'We have to cultivate the habits of curiosity and paying attention, which are essential to living rich lives and writing.'
So says Anne Lamott in her book Almost Everything: Notes on hope.
And how right she is. How can you write if you're not curious about something? And how you can write if you don't pay attention to what's going on around you?
Curiosity leads as to introspection. What makes us tick? Why do we do the things we do and think that way? Why did one of your friends say, in the middle of a good fun knees-up, drinks flowing and laughter echoing around the room, that she was going to climb Mt Everest when you've only known her to tackle a mini sand dune at a west coast beach and she hates the cold?
Was she serious or just joking - and why would she be either of those things?
One of the best ways of paying attention for me is to stop what I'm doing, clean my glasses so I can see properly, and sit down to look out of the window. The weather was stormy today with intermittent lightning flashes and growls of thunder and bursts of full on rain.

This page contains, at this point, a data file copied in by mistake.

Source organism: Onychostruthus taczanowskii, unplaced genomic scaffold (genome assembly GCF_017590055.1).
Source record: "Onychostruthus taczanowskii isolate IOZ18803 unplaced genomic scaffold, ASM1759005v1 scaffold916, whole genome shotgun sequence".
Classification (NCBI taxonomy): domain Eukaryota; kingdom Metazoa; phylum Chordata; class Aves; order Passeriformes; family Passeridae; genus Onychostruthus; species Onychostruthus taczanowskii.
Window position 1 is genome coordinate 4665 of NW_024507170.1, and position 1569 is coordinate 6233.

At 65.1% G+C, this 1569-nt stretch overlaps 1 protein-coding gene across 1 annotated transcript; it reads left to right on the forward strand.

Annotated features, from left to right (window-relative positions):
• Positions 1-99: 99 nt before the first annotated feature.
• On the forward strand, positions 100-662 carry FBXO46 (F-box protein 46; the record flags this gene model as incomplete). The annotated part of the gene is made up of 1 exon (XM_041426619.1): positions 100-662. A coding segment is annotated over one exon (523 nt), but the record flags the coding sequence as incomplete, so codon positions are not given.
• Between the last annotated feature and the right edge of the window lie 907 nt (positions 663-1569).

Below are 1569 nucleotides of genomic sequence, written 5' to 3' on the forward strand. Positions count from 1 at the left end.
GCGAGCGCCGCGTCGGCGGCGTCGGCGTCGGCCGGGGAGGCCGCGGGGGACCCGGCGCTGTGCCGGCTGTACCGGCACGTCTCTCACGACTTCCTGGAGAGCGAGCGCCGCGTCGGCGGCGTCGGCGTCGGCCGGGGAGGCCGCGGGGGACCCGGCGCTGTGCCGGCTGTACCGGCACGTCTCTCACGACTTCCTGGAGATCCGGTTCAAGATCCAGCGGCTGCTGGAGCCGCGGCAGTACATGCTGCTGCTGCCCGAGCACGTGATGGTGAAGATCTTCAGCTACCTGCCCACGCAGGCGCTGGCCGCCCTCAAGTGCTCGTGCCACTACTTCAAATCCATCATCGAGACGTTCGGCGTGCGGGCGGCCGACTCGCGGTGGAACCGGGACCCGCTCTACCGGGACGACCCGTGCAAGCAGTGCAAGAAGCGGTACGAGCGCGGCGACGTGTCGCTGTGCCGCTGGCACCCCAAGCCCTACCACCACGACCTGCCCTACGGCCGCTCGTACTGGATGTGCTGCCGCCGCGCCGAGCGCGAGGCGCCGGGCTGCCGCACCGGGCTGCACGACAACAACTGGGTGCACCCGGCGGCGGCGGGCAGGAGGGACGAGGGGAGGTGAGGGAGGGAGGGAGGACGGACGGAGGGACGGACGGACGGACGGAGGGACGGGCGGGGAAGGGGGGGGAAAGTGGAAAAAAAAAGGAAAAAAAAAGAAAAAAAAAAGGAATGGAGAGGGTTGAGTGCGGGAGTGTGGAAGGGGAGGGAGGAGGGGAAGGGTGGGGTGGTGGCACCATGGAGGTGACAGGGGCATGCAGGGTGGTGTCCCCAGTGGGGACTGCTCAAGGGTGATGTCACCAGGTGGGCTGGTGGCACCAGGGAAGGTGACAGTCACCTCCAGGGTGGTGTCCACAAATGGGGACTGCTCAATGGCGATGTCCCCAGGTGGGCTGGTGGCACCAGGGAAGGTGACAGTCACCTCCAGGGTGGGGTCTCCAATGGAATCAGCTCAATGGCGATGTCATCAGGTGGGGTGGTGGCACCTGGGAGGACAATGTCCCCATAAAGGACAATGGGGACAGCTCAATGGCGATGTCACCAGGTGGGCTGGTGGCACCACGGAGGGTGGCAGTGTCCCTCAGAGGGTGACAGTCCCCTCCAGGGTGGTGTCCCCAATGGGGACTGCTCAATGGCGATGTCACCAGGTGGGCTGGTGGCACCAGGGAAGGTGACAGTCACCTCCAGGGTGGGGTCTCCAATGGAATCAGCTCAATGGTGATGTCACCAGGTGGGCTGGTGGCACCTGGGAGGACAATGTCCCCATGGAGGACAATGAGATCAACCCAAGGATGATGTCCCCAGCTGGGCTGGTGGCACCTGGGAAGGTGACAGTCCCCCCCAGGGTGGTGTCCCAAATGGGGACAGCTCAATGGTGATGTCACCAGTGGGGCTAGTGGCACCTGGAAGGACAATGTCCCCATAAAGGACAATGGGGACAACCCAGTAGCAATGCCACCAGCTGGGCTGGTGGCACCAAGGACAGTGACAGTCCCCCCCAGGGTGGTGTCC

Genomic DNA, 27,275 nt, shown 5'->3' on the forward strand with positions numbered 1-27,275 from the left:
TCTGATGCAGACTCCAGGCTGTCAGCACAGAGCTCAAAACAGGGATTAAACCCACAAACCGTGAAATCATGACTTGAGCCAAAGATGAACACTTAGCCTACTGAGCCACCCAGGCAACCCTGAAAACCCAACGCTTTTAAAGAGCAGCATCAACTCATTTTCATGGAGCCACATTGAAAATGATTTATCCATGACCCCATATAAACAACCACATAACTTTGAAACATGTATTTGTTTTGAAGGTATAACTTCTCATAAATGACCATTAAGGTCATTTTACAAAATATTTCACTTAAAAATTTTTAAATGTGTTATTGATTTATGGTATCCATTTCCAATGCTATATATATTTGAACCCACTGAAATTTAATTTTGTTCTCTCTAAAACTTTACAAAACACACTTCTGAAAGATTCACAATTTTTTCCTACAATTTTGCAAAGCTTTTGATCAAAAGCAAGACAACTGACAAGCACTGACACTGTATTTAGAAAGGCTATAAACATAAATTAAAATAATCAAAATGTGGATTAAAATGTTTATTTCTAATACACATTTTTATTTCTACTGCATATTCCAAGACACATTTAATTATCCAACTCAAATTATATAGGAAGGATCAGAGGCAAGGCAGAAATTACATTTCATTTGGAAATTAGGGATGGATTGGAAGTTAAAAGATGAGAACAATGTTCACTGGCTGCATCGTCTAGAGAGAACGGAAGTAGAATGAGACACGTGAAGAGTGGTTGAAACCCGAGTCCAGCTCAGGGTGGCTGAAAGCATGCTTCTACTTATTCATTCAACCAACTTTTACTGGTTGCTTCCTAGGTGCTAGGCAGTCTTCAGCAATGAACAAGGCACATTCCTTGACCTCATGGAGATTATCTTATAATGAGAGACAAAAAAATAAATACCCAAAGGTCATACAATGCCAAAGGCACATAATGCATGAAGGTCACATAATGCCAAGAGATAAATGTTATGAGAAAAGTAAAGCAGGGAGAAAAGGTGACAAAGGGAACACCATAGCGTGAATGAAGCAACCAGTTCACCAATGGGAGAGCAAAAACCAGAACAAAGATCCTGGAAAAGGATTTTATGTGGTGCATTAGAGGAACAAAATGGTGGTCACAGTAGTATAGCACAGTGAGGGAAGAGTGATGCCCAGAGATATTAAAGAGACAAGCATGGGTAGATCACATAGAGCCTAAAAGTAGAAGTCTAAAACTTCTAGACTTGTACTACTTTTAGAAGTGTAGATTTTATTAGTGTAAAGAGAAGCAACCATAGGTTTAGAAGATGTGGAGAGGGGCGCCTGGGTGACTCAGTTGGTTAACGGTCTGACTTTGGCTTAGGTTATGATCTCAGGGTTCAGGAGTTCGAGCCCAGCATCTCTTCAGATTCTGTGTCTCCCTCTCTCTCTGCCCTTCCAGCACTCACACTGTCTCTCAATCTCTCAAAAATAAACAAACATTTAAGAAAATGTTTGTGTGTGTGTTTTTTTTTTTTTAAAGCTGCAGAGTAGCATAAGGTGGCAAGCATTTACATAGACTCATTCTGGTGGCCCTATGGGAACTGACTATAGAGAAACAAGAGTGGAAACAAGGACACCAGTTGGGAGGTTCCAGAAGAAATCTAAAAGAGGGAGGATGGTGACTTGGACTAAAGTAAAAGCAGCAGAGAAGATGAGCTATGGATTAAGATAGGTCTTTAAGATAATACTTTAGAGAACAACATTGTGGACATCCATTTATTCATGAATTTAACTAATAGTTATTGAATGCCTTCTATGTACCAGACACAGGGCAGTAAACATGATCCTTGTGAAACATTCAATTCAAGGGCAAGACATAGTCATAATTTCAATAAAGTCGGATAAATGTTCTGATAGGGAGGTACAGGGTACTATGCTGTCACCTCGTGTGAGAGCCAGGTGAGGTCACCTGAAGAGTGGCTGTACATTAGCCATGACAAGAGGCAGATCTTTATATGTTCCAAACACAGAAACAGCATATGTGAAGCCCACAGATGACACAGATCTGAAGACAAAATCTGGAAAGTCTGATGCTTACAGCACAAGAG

When I sat down, the sky was brighter, the worst of the storm was over, and the sea out my window was flat and dull green like unpolished greenstone, the sunlight catching the bright white wings of birds floating on the waves while the skyline was dull and flat grey like a stage backdrop. The birdbath on the lawn was overflowing and a blackbird was enjoying a good old time, flapping about and spraying diamond-glistening droplets of water everywhere.
I probably won't write about what I saw today, apart from here. It was more about my stopping to look to see what was going on, to wonder why the weather was behaving that way and to feel the joy of the bird having his extravagant and indulgent bath.
As we get older we seem to lose that 'paying attention' thing and our time is spent on those busy everyday things like looking out for the kids, driving the car, fixing food and trying not to burn yourself or the dinner, getting to work and paying attention to that (or not) ... but as writers, we
need to turn our antennae to the natural world and what's going on around us, really look and see and feel, and take some time to pay attention to those things that nurture and inspire our writing and creativity, to listen to snippets of conversation and to wonder why your friend is so up front about Mt Everest that she's hooked up with a mountaineer who will teach her how to use all of the alpine equipment she is now ordering online.
And if you're sitting there, being kinda quiet and paying attention for long enough, I'll bet some cat will come along and sit in your lap for a bit. Now there's a bonus and a treat.